Seating around a conference table is also according to status, with the senior person in the middle of the table facing the door. Efforts to enhance harmony and unity in a Japanese business relationship require that people act in accordance with and maintain each other’s proper standing and status. Business in Japan cannot begin until the exchange of business cards or ‘meishi’ has been completed, followed by a bow. Business cards are exchanged in large part so that each individual will immediately know the status of the other person. Use both hands to present your card, which should be printed in both languages.

On receiving your counterpart’s business card make a show of examining it carefully before placing it on the table. It is important to deal with another’s business card with care. From the Japanese perspective, mutual trust is imperative to the success of a business venture. They view conduct as being regulated primarily by the overall relationship, not by the wording of a contract. The establishment of personal relationship, bringing together two groups with common interest, allows Japanese to view contract as personal agreement that should be changed when condition change.

Consequently, the Japanese generally prefer loosely worded, open-ended contracts that allow for maximum flexibility. It is good business practice to engage in small talk before negotiations. Expect your Japanese counterpart to ask questions regarding your education, family and social life. More private questions are not acceptable. When Japanese negotiate a contract, they are negotiating an entire social and moral relationship that transcends the terms of the contract. In Japanese business protocol contracts are not necessarily final agreements or a sign that business in over.

In Japan, looking after partners or clients even after business is very important. Aftercare and long-term relationships are positively encouraged. The primary goal of contract negotiations for Japanese is often to preserve and enhance the Wa in the relationship rather than extract the most favorable terms from the other party. That basic understanding and appreciation of some of the cultural differences can prove invaluable in initiating, enhancing and continuing the business relationship and in minimizing misunderstandings.

The Japanese will notice and appreciate efforts to understand them. Based on the managerial principle of Japan, we should learn how to be patient. Spend extra time in non-business discussions, getting to know each other and more about each other’s company. Don’t rush to get down to business. Make an effort to strengthen the relationship for the sake of the relationship, not simply with an eye toward securing more favorable terms of an agreement. Someone who invests extra effort in strengthening the elationship with a Japanese business partner will likely be able to secure more advantageous terms from the Japanese partner who feels a greater level of trust and confidence, and can reasonably expect greater understanding and flexibility from that partner if unexpected business circumstances arise. Importance of Knowledge of Managerial Principle of Japan (Wa) As preparation for our future career as managers, there will come a time that we will meet people from different countries especially people from ASIAN nation.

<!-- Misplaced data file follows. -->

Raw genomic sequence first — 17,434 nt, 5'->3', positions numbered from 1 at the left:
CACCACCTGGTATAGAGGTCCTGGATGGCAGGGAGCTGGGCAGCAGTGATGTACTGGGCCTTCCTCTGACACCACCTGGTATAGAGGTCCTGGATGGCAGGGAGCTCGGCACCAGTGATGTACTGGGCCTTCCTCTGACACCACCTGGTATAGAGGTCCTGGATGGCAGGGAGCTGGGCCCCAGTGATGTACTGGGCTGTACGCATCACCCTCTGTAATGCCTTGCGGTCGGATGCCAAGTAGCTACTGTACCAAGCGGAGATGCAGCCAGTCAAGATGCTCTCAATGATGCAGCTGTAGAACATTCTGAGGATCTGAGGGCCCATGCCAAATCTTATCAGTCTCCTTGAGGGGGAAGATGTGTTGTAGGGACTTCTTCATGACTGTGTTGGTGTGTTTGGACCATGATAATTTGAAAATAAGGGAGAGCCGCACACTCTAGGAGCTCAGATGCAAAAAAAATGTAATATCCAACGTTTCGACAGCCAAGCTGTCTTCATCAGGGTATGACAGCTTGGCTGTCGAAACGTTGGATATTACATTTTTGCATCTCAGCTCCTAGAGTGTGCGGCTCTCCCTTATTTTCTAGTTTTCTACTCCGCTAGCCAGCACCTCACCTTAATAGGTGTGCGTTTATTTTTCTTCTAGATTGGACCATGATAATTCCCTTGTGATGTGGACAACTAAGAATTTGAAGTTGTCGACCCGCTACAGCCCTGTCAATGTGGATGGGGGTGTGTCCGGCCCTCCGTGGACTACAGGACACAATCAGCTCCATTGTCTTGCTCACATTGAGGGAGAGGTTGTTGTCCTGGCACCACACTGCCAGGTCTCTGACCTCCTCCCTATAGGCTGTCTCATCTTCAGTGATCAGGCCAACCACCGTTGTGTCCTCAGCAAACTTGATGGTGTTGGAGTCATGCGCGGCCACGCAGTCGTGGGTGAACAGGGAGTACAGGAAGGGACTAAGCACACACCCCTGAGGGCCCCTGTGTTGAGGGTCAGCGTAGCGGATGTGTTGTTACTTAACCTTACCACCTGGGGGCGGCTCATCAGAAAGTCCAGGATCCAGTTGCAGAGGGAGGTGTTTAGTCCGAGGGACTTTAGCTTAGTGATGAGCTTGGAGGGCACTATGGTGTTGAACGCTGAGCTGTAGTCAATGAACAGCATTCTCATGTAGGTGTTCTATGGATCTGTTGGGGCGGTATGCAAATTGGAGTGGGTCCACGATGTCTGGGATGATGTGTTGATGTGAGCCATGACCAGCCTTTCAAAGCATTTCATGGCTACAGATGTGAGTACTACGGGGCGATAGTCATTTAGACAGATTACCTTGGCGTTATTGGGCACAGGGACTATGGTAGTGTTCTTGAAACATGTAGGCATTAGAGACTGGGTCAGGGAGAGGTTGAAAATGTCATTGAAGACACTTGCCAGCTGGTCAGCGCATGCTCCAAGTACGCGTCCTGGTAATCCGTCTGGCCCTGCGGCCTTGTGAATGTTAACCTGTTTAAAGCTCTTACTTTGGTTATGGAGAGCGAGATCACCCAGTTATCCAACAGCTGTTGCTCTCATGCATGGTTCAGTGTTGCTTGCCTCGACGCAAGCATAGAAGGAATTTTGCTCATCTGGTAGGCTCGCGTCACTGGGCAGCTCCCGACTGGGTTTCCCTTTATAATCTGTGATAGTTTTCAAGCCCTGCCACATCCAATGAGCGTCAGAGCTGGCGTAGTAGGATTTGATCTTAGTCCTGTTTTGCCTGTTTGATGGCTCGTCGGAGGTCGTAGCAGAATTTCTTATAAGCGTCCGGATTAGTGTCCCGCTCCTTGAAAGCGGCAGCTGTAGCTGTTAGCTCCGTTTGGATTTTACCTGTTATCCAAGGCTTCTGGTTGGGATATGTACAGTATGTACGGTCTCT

Therefore, it’s very significant to have a full grasp of the managerial principles of Japan not only to have an idea on how to deal with these people but to build a long term relationship with them as well. As part of the global business community, we are aware of the fact that JAPAN is in the top list aside from America when it comes to business because of their high technology and innovative products. Therefore, we must have a better understanding of the business cultures and practices of Japan so that we can easily cope up with them. We can apply this as a guide when we are dealing with these people.

It gives us an opportunity to understand them. Knowing their culture makes communication and interaction easier. Aside from that, this broadens our knowledge on how to make your Company a successful one. This business cultures and practices of Japan can be a tool to upgrade the existing business settings here in our country. ADVANTAGES OF Wa * You are motivated to exert full effort and participate actively to the group to achieve its fullest potential to succeed. Reward system. * It promotes camaraderie because you are inspired to work for the success of the group as a whole.

There is a saying that two heads are better than one. * Your goal is the same with your group. You are in one direction since you embrace the company as if it is you. * It has better flow of communication of ideas and opinions within the group since decisions making is crucial, if there will be no consensus among its members. * Lifetime employment is possible. * Once you get their trust, it will be easily for you to have a business transaction with them. * Easy to deal with your business partner. * It gives you an opportunity to know more on the person that you’re dealing with.

That’s why it’s very important that your “meishi” or business card shall be professionally done. DISADVANTAGES OF Wa * It limits the business opportunities that others can offer. * It may cost a lot and it takes time to establish business relationship with Japanese. Application of Wa Principle in the local business set-up Our country is part of the business globalization. We are in the race of making it to the top by elevating the status of our economy and by expanding our venture horizon not only here in Asia but in the whole world as well.